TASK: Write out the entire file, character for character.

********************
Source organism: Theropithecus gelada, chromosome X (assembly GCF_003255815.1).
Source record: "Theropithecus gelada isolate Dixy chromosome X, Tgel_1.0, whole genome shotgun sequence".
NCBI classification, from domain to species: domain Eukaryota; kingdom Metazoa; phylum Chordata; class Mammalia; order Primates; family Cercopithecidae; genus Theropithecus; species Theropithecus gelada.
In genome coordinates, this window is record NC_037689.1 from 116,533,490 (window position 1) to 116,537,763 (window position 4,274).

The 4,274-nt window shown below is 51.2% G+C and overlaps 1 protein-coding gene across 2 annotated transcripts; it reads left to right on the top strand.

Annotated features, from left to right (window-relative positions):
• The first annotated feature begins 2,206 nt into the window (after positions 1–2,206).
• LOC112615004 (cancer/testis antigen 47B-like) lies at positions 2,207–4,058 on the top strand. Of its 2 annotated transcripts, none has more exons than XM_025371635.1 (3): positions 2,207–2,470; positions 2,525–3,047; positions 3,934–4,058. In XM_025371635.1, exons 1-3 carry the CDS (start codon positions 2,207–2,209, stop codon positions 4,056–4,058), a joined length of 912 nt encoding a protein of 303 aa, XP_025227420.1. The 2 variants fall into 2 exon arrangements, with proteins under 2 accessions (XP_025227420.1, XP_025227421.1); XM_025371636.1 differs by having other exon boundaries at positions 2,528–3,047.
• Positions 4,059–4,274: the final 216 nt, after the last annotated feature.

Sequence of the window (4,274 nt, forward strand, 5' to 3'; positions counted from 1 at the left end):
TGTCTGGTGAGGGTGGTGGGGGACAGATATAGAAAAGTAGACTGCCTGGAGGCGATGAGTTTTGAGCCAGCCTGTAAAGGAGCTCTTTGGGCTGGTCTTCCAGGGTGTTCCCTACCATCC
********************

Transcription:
Source organism: Theropithecus gelada, chromosome X (assembly GCF_003255815.1).
Source record: "Theropithecus gelada isolate Dixy chromosome X, Tgel_1.0, whole genome shotgun sequence".
NCBI classification, from domain to species: domain Eukaryota; kingdom Metazoa; phylum Chordata; class Mammalia; order Primates; family Cercopithecidae; genus Theropithecus; species Theropithecus gelada.
In genome coordinates, this window is record NC_037689.1 from 116,533,490 (window position 1) to 116,537,763 (window position 4,274).

The 4,274-nt window shown below is 51.2% G+C and overlaps 1 protein-coding gene across 2 annotated transcripts; it reads left to right on the top strand.

Annotated features, from left to right (window-relative positions):
• The first annotated feature begins 2,206 nt into the window (after positions 1–2,206).
• LOC112615004 (cancer/testis antigen 47B-like) lies at positions 2,207–4,058 on the top strand. Of its 2 annotated transcripts, none has more exons than XM_025371635.1 (3): positions 2,207–2,470; positions 2,525–3,047; positions 3,934–4,058. In XM_025371635.1, exons 1-3 carry the CDS (start codon positions 2,207–2,209, stop codon positions 4,056–4,058), a joined length of 912 nt encoding a protein of 303 aa, XP_025227420.1. The 2 variants fall into 2 exon arrangements, with proteins under 2 accessions (XP_025227420.1, XP_025227421.1); XM_025371636.1 differs by having other exon boundaries at positions 2,528–3,047.
• Positions 4,059–4,274: the final 216 nt, after the last annotated feature.

Sequence of the window (4,274 nt, forward strand, 5' to 3'; positions counted from 1 at the left end):
TGTCTGGTGAGGGTGGTGGGGGACAGATATAGAAAAGTAGACTGCCTGGAGGCGATGAGTTTTGAGCCAGCCTGTAAAGGAGCTCTTTGGGCTGGTCTTCCAGGGTGTTCCCTACCATCC